Many victims of domestic violence hesitate to contact a domestic violence hotline or shelter because they do not know what to expect. The fear of the unknown sometimes outweighs the fear and uncertainty they face at home, even when their safety may be at risk. Although every shelter program is different, they also have many things in common, and it helps know what you can expect if you need to escape a domestic violence situation.
- Shelters do not charge a fee. They offer victims of domestic violence shelter, food, clothing, transportation, as well as other resources so that you do not have to worry about how to survive if you leave an abusive situation.
- Shelters offer support, information and resources to parents and children who are victims of domestic abuse. Many parents fear being separated from their children if they go to a shelter but, generally speaking, shelters allow parents to care for and keep watch over their children during their stay while offering childcare so parents can participate in various activities.
- Because many individuals and families lack transportation to get to safety, shelters often provide transportation to the shelter.
- Privacy is respected; your information will be kept confidential from other agencies. While shelters are mandatory reporters of child abuse, they will not divulge personal information to others and encourage all residents to remain discreet.
- Many shelters provide victims assistance in filing emergency, interim, and plenary orders of protection for domestic violence, sexual assault, and stalking/no-contact.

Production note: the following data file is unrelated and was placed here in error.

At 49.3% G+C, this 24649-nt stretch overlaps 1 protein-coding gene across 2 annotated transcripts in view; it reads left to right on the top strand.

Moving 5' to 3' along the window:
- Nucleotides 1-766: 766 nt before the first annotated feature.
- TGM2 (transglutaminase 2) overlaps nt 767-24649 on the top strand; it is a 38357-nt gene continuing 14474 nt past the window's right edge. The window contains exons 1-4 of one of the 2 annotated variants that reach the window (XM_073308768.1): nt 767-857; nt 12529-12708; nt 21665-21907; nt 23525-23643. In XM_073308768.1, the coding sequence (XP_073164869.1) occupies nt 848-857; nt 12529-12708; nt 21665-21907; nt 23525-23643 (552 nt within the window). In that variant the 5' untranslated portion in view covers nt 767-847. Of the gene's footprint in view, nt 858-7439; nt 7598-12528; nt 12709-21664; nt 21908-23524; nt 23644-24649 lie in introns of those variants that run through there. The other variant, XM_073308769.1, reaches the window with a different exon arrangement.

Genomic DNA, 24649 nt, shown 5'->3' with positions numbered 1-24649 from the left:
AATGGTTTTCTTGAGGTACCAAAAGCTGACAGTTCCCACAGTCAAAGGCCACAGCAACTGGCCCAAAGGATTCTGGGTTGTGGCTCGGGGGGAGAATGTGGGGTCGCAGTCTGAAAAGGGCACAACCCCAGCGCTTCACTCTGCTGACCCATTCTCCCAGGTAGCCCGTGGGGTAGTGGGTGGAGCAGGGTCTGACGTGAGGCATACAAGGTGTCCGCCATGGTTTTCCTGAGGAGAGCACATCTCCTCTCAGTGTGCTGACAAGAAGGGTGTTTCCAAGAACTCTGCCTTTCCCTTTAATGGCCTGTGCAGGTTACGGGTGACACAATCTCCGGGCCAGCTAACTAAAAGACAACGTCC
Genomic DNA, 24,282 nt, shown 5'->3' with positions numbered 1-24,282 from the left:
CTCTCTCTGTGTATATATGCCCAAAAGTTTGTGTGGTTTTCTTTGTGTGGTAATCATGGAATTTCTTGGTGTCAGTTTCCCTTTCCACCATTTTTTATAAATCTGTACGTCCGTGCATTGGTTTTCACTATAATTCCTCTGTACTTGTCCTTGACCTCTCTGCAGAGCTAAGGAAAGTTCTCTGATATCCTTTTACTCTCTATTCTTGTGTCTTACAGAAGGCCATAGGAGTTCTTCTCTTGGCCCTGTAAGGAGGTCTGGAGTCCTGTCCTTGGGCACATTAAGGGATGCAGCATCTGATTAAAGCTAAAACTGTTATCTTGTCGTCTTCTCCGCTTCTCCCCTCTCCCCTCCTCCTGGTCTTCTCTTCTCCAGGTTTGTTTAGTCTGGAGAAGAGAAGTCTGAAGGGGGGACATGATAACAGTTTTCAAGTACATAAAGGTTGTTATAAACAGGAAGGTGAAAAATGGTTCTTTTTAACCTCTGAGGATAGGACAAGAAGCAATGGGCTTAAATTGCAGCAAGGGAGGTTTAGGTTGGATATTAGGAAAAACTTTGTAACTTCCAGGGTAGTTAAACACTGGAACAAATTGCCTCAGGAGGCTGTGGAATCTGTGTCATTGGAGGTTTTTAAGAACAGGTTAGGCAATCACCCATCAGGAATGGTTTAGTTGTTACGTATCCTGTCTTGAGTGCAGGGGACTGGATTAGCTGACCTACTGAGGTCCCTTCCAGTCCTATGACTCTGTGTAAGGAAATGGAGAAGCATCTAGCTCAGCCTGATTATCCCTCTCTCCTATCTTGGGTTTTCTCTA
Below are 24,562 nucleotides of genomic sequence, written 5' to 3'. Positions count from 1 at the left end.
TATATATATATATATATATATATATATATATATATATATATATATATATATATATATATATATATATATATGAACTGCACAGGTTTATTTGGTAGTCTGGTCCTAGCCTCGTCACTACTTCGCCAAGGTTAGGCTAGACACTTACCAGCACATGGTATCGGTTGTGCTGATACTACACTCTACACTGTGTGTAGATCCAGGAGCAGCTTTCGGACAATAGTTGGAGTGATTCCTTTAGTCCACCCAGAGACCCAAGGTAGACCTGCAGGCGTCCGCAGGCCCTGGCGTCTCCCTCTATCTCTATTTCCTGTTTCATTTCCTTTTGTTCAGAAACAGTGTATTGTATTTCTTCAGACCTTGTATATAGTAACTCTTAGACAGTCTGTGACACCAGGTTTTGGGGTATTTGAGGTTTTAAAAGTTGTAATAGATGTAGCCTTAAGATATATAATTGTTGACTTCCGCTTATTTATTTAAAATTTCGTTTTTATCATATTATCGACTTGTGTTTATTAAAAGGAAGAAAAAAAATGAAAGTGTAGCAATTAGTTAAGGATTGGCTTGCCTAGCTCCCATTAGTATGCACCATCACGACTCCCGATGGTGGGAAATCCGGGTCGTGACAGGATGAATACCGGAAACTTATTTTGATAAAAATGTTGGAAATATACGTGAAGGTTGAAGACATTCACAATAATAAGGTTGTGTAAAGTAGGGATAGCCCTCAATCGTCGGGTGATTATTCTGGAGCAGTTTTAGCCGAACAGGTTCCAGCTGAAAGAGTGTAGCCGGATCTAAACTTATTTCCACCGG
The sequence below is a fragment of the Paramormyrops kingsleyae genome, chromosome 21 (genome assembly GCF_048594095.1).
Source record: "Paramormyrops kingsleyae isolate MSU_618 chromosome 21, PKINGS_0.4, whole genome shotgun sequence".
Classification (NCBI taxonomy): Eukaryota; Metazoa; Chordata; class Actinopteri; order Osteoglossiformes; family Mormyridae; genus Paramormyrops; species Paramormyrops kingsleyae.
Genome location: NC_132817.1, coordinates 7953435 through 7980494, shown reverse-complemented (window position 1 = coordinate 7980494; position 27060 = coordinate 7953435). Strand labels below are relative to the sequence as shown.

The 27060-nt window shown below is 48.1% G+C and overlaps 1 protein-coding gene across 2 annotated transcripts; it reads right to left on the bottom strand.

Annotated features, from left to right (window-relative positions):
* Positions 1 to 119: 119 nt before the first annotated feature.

- Shelters provide basic necessities such as food, clothing, linens, and toiletries at no cost. Most shelters have a communal living area where residents share a kitchen, bathroom, and laundry while retiring to separate or shared bedrooms. Many shelters have computers you may use to check email or access online resources.
- Visitors are generally not allowed in the shelter or safe housing program, but residents may meet with friends or family offsite.
- An advocate will work closely with participants and their families during their stay to connect them with the information, resources and support they need to survive and thrive independently.
Need help? Victims of domestic violence and their families are encouraged to call the National Domestic Violence Hotline for help at 1-800-799-SAFE (7233) – advocates are available at all hours and speak many languages. Lake County residents may also contact A Safe Place – the sole provider of services exclusively addressing domestic violence in Lake County Illinois – at (847) 249-4450 or 1-800-600-SAFE (toll free) – advocates are available 24/7. If you would like to speak to an experienced domestic violence attorney, contact the family law attorneys of Schlesinger & Strauss LLC for immediate assistance. We can assist you with protective orders, temporary custody and support orders, or pursue exclusive rights to your home while a divorce or legal separation is pending to keep you and your family safe.